Background: Total joint arthroplasty (TJA) is prevalent and offered to patients regardless of frailty status experiencing pain, disability, and functional decline. This study aims to describe changes in levels of frailty 1 year after TJA. Methods: We identified a retrospective cohort of adult patients undergoing primary TJA between 2005 and 2016 using an institutional total joint registry. Associations between categorized frailty deficit index (FI) and change in FI were analyzed using linear regression models. Mortality, deep periprosthetic joint infection, and reoperation were analyzed using time to event methods. Results: In total, 5341 patients (37.6% non-frail, 39.4% vulnerable, and 23.0% frail) with items necessary to determine FI at 1 year after TJA were included. Preoperatively, 29% of vulnerable patients improved to non-frail 1 year later, compared to only 11% regressing to frail. Four in 10 frail patients improved to vulnerable/non-frail. Improvements in activities of daily living (ADL) were more evident in frail and vulnerable patients, with >30% reduction in the percentage of patients expressing difficulties with walking, climbing stairs, and requiring ADL assistance 1 year after TJA. Increases in frailty 1 year after TJA were associated with significantly increased rates of mortality (hazard ratio [HR] 1.50, 95% confidence interval [CI] 1.24-1.82, P < .001), deep periprosthetic joint infection (HR 3.98, 95% CI 1.85-8.58, P < .001), and reoperation (HR 1.80, 95% CI 1.19-2.72, P = .005). Conclusion: Frailty states are dynamic with patient frailty shown to be modifiable 1 year after TJA. Preoperative frailty measurement is an important step toward identifying those that may benefit most from TJA and for postoperative frailty surveillance.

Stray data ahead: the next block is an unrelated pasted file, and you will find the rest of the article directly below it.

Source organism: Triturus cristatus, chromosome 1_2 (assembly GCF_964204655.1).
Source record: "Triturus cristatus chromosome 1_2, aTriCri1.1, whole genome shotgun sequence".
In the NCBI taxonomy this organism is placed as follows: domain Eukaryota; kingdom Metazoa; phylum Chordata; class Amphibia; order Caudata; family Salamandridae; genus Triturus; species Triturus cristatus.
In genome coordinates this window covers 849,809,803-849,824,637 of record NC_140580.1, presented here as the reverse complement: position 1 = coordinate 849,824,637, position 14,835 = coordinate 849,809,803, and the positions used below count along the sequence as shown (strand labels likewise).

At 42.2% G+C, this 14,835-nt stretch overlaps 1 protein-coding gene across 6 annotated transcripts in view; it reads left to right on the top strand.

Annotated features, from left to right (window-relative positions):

- activities of daily living
- perioperative complications
- total joint arthroplasty
ASJC Scopus subject areas
- Orthopedics and Sports Medicine